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How to Seed Your Gut

After fasting to drastically reduce the number of bacteria in our gut and sealing to restore the gut lining, it's important to give our gut microbiome a kickstart by seeding it with gut-beneficial bacteria. Don’t leave this part to chance.

What Should I Eat First?

Take care in deciding what food should be put into a purified gut. Whatever we put into our gut first is what starts the garden growing, so to speak. Our gut garden is freshly weeded, cleared, fertilised, and ready to be planted in. We obviously don’t want to plant the seeds of junk food. Just eating fresh fruits and vegetables and hoping the bacteria will take care of themselves is also not the best option, and here’s why.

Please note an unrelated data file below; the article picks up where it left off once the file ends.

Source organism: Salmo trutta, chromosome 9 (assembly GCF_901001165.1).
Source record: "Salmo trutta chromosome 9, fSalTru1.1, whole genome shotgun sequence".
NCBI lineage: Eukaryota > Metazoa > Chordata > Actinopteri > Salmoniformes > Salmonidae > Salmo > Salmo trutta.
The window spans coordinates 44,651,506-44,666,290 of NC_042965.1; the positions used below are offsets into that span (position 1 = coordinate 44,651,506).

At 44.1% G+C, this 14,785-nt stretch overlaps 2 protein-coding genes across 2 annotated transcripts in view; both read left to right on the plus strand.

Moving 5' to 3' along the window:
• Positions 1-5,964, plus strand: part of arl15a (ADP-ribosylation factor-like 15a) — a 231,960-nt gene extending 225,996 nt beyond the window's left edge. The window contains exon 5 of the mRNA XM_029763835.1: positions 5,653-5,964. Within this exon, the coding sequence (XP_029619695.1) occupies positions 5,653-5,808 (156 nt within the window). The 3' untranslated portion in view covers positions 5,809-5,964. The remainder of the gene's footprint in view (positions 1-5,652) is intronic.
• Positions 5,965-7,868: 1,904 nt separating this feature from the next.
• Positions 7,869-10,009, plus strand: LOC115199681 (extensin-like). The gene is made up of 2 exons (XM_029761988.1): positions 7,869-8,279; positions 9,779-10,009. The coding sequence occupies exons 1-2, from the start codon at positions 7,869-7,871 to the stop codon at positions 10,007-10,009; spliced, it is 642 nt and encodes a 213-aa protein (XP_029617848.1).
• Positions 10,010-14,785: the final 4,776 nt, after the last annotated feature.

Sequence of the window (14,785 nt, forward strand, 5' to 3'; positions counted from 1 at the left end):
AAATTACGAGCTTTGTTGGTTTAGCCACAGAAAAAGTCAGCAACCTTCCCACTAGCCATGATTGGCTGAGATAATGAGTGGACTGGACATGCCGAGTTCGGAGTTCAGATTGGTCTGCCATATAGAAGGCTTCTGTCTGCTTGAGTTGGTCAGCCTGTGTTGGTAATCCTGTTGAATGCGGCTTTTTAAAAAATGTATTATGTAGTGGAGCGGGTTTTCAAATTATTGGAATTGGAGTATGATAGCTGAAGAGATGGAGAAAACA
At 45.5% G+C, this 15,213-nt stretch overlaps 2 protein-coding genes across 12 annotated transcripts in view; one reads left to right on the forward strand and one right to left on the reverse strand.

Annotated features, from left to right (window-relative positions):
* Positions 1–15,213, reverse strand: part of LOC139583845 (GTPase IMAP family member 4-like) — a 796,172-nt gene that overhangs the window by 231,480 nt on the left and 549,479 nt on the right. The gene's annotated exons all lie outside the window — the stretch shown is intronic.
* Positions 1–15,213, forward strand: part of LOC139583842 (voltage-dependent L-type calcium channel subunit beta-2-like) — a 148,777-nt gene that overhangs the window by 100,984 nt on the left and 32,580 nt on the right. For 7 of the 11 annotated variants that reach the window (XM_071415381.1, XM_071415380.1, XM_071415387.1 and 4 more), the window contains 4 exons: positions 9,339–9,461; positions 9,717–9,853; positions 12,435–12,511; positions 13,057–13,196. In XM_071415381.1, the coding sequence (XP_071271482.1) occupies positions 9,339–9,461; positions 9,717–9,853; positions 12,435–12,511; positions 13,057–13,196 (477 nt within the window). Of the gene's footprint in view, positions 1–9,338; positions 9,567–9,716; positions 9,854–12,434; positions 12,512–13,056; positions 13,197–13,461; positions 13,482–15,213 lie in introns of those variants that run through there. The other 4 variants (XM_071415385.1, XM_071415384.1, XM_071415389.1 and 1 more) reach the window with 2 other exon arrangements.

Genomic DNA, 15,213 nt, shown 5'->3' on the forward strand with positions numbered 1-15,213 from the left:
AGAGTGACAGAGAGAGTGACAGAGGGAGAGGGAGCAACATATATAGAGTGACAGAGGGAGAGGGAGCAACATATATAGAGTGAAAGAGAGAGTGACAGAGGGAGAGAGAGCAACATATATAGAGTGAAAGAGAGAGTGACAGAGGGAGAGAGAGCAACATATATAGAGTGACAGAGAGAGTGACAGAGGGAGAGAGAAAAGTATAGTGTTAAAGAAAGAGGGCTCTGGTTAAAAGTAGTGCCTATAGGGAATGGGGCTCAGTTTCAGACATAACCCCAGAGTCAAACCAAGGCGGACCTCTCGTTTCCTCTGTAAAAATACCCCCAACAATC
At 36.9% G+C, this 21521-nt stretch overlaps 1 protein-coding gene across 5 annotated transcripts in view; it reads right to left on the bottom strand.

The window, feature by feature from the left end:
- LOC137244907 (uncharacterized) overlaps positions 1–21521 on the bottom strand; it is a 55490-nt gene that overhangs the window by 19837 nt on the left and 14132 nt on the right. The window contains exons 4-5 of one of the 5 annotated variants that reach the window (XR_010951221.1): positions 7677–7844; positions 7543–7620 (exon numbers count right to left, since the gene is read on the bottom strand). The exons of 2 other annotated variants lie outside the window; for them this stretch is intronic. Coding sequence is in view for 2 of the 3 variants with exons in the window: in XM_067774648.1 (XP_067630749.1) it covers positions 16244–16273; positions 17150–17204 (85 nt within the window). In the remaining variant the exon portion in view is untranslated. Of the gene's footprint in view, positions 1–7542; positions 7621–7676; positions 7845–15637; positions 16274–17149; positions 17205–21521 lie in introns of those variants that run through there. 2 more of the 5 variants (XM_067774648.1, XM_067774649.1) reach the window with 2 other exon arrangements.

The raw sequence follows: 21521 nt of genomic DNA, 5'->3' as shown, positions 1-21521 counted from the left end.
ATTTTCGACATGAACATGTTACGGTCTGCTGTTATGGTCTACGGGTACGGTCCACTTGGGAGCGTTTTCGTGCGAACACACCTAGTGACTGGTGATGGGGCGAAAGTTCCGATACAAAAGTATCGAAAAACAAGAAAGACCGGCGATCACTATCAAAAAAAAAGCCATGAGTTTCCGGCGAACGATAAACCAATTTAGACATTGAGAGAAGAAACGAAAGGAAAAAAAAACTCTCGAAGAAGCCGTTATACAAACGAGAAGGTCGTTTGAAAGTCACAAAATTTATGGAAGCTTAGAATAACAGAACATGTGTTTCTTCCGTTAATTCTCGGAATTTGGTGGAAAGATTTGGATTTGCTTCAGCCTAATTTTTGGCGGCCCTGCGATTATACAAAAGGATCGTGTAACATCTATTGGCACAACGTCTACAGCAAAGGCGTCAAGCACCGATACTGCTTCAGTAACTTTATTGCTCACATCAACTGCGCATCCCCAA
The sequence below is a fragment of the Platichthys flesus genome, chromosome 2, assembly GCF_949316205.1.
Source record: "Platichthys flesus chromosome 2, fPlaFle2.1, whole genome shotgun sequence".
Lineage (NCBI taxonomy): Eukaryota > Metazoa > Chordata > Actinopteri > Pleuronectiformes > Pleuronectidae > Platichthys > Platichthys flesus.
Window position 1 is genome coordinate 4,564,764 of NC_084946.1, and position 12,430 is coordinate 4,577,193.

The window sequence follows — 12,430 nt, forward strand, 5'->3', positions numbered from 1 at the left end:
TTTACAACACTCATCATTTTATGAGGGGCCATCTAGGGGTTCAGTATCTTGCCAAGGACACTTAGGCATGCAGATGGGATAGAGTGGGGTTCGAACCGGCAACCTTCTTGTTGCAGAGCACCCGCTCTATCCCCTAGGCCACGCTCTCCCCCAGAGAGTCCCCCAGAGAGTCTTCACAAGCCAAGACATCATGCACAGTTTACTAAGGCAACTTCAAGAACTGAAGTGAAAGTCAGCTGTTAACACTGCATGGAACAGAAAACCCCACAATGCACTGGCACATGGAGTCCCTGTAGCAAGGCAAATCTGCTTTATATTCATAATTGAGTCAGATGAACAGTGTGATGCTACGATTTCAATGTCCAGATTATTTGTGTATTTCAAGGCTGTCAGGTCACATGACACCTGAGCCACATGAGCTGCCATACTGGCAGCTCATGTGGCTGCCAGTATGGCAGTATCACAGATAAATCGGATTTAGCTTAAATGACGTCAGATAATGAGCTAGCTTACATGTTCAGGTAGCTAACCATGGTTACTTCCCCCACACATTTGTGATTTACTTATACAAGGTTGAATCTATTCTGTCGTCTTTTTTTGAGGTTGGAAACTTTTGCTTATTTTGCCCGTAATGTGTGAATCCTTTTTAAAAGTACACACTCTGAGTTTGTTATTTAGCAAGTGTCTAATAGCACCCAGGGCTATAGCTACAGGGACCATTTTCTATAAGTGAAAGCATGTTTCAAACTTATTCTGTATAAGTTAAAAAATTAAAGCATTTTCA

In 2021 a group of scientists from Stanford took 2 groups of healthy people to study their inflammatory markers and microbiome diversity. Over 14 weeks, one group of subjects added extra high-fibre foods (including fresh fruits and veggies) to their existing diet. The other group added low-sugar fermented foods to their existing diet (including properly fermented sauerkraut, kimchi, miso, etc. The refrigerated kind, not the cheap imported or tinned stuff). Throughout the study, the inflammatory markers and gut microbiome diversity of the participants were measured. Notably, the high-fibre group had increased inflammation and a decreased microbiome diversity. Significantly, the low-sugar-fermented-food group had decreased inflammation and a much broader microbiome diversity.  

High Fibre Diet vs High Fermented Food Diet

High Fibre Diet vs High Fermented Food Diet

 Fermented Foods are Essential